Understanding Python's memory model means understanding the way Python stores our variables in the memory and the way Python manipulates these variables when we perform operations on them.

Memory management depends on various properties, including:

- The precide method we use to change our variables
- Whether our variable is of a mutable type or not
- The specific location of our operation within the scope of the code

Understanding this model will allow us to write better and more efficient code.

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```
def change_num(num):
num = 999
x = 30
change_num(x)
x
```

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```
def add_to_list(lst):
lst.append(999)
mylst = [1,2,3]
add_to_list(mylst)
mylst
```

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```
def change_lst(lst):
lst = []
mylst = [1,2,3]
change_lst(mylst)
mylst
```

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```
#1 basics #####################################################
a = 1000 #1
b = "hello" #2
a += len(b) #3
c = 2*b[:2] #4
if b!=c: #5
c = b #6
del c #7
```

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```
#2 lists #####################################################
a = 1000 #1
d = [a,2] #2
d[1] = -1 #3
a = 1003 #4
for x in d: #5a
x = 7 #5b
```

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```
#3 funcs #####################################################
a = 1000 #1
b = "hello" #2
def is_palindrom(a): #3a
b = a[::-1] #3b
return a==b #3c
is_pal = is_palindrom #4
x = is_pal(b) #5
```

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```
#4 lists+funcs #####################################################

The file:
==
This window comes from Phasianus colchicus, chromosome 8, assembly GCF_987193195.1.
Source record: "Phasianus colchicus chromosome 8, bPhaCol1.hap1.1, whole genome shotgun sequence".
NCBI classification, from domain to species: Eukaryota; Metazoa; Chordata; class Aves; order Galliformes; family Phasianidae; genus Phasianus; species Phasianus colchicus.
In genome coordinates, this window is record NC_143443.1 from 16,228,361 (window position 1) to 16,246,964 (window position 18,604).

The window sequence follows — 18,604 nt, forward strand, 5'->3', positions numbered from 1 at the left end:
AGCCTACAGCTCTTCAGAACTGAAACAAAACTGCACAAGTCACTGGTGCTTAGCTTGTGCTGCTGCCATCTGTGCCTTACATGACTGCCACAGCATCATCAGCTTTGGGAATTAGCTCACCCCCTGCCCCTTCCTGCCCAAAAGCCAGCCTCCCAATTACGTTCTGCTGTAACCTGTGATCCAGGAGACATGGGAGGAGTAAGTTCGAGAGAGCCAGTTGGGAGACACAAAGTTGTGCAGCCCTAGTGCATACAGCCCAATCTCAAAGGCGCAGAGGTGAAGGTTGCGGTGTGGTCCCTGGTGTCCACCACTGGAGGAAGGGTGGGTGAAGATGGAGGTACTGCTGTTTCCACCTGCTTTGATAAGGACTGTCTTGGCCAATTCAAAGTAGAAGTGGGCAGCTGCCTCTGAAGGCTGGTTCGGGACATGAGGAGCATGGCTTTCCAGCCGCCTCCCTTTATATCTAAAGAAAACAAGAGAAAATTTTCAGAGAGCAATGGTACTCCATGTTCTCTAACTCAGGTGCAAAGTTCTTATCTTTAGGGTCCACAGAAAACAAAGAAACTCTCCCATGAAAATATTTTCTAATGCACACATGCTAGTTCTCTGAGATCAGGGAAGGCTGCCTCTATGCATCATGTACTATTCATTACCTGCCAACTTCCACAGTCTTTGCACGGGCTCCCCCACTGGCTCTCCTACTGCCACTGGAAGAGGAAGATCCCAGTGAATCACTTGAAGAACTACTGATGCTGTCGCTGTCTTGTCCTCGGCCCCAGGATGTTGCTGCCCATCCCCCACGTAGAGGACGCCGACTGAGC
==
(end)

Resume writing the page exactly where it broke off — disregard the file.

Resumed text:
a = 1000 #1
d = [a,2] #2
def f(a,d): #3a
a = 2000 #3b
d[0] = a #3c
d = [] #3d
return d #3e
x = f(a,d) #4
```

Extend(), append(), sort(), and sorted():

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```
#5 – lists operators and methods #####################################################
lst = [3,2,1]
id(lst)
lst
lst = lst+[0]
id(lst)
lst
lst.append(4)
id(lst)
lst
lst.insert(1,5)
id(lst)
lst
lst.extend([6,7])
id(lst)
lst
lst += [8]
id(lst)
lst
```

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```
lst
id(lst)
#sorted returns a sorted copy of the list, and does not change the original one
lst2 = sorted(lst)
id(lst)
lst
#list.sort() sorts in place, and does not return anything
lst.sort()
id(lst)
lst
```

In what follows we have two different implementations of the same operation: given an input $n$ we construct a list of the range $[0,...,n-1]$. The difference between the implementation is that in build_range1 we append items to our list using the command $lst = lst + [i]$ and in build_range2 we do this via the command $lst += [i]$, which, as we recall, invokes $lst.extend([i])$.

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```
import time
```

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```
def build_range1(n):
lst = []
t0 = time.perf_counter()
for i in range(n):
lst = lst + [i]
t1 = time.perf_counter()
print("Extending a list n=", n, "times, using the + operator took",t1-t0, "seconds")
def build_range2(n):
lst = []
t0 = time.perf_counter()
for i in range(n):
lst += [i]
t1 = time.perf_counter()
print("Extending a list n=", n, "times, using the += operator (extend()) took",t1-t0, "seconds")
build_range1(20000)
build_range2(20000)
```

Empirically, calling $lst = lst + [i]$ is less efficient. Why is that?

Since a new list is constructed every iteration the number of integers written to memory equals $1+2+ ... + n = \frac{n \cdot (n+1)}{2} \approx \frac{n^2}{2}$. Asymptotically speaking, the number of copy operations grows quadratically with $n$.

Using invoke, the same list is extended again and again. The number of integers written to memory equals $n$. Asymptotically speaking, the number of copy operations grows linearly with $n$.

What do we expect will happen if we double the input size $n=40000$?

In [ ]:

```
build_range1(40000)
build_range2(40000)
```

In accordance with the theory, the running time of the inefficient code increases by approximately $2^2 = 4$ as $n$ increased by a factor of $2$, while the running time of the efficient code increases by a factor of approximately $2$.